Until recent months, the democratic opposition to Iraqi dictator Saddam Hussein was fixated on violent means of overthrowing the oppressive government. Now, stimulated by a fruitful debate in Washington on "Prospects for Democratic Chance in Iraq", sponsored by the Iraqi Democratic Institute, a new interest in nonviolent people power is surging.
Formerly, much of the Iraqi opposition adhered to the "General MacArthur" solution for getting rid of Saddam: a US military victory, followed by an imposed democratic transition, as in Japan after 1945. At the Washington Forum, Keiko Sakai reminded the participants that this was achieved only after two nuclear bombs had been dropped on his country.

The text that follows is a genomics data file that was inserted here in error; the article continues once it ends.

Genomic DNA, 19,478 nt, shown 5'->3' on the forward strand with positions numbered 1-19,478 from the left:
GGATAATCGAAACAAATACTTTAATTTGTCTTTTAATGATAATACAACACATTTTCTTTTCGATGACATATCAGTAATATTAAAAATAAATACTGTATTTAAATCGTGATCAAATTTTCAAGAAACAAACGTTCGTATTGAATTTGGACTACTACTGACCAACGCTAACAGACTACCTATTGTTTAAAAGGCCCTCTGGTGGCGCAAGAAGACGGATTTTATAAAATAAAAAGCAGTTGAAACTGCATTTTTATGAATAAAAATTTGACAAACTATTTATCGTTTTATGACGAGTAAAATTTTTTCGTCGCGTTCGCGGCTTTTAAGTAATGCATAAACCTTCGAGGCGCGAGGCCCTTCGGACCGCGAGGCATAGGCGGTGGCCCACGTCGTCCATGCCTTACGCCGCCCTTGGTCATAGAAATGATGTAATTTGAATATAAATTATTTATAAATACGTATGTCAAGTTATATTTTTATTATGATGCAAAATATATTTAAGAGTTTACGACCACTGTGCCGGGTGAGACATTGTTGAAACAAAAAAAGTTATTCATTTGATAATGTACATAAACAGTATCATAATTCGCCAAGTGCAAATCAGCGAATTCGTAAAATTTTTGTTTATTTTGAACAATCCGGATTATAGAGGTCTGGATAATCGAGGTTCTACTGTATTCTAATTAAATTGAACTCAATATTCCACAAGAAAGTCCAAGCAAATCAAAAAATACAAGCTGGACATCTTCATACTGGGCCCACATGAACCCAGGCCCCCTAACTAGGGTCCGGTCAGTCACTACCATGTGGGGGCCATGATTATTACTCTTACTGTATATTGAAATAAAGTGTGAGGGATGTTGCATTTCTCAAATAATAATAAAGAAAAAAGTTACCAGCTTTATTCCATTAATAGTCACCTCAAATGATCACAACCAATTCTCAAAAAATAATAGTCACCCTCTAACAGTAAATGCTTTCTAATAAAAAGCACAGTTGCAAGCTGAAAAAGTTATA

At the forum a seminar was held on "Civilian Based Resistance and Regime Change in Iraq." It involved four strategists of struggles that had defeated dictators through nonviolent means -- including Colonel Robert Helvey, who was a major figure in the training of OTPOR, the group that nonviolently destroyed the regime of Yugoslavian dictator Slobodan Milosevic.
After the conference, stratgegies were developed to broadcast television documentaries in Iraq of other nonviolent struggles, including Steve York's films, Bringing Down a Dictator and A Force More Powerful. Underground Iraqi opposition figures are being encouraged to follow the strategies described in Gene Sharp's From Dictatorship to Democracy.